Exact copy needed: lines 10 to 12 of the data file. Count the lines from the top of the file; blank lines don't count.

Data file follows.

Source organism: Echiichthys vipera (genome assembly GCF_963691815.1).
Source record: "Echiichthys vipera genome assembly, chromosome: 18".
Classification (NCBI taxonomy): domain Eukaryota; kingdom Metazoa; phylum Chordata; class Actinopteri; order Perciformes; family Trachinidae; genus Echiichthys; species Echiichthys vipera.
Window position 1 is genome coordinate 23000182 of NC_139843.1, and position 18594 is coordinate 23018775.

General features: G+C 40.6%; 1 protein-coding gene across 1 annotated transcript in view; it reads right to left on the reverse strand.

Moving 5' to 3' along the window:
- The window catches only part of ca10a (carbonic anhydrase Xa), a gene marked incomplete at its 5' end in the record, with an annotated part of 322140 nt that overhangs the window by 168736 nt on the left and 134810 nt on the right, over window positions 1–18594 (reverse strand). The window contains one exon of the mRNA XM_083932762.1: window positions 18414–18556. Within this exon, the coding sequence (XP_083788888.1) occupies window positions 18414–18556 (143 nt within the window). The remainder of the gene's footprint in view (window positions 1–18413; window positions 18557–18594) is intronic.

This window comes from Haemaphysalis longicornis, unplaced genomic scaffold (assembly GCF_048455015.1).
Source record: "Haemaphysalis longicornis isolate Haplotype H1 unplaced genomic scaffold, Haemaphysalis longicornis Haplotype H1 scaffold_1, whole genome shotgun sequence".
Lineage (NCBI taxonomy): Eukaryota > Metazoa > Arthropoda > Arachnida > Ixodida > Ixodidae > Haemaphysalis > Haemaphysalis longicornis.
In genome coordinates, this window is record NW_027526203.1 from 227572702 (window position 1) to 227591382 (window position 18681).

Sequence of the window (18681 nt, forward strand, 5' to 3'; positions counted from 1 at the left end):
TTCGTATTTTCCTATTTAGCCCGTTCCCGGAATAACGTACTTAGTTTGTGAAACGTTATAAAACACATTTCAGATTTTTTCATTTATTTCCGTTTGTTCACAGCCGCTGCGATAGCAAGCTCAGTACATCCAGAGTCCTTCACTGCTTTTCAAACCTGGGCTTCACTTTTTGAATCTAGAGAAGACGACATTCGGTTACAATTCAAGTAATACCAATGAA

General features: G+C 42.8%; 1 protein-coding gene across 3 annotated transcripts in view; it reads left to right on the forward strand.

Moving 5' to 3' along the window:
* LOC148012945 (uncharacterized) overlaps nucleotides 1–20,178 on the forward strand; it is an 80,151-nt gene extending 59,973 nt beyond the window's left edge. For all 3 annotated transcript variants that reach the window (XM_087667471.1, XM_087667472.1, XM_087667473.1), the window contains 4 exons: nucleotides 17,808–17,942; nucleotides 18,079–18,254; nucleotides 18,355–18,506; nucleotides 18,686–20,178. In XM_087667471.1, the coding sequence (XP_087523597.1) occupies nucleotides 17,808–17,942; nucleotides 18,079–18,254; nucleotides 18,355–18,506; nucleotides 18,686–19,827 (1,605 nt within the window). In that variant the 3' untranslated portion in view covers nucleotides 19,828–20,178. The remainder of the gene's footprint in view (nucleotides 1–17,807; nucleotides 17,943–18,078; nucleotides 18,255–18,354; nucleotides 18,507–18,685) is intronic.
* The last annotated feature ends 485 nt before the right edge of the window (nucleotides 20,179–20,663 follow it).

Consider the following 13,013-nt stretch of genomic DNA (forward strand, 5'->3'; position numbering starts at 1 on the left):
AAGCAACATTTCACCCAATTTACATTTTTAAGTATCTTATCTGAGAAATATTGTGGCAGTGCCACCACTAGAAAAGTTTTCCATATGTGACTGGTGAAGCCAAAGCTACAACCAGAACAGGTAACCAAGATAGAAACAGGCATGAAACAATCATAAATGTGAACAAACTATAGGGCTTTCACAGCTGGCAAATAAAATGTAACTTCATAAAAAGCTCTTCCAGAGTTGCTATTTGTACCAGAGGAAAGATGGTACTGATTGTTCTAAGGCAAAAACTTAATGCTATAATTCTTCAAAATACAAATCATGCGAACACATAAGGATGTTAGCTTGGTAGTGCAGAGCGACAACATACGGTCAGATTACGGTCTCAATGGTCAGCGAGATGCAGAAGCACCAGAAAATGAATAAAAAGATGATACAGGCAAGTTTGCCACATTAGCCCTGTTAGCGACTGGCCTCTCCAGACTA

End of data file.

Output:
Lineage (NCBI taxonomy): Eukaryota > Metazoa > Arthropoda > Arachnida > Ixodida > Ixodidae > Haemaphysalis > Haemaphysalis longicornis.
In genome coordinates, this window is record NW_027526203.1 from 227572702 (window position 1) to 227591382 (window position 18681).

Sequence of the window (18681 nt, forward strand, 5' to 3'; positions counted from 1 at the left end):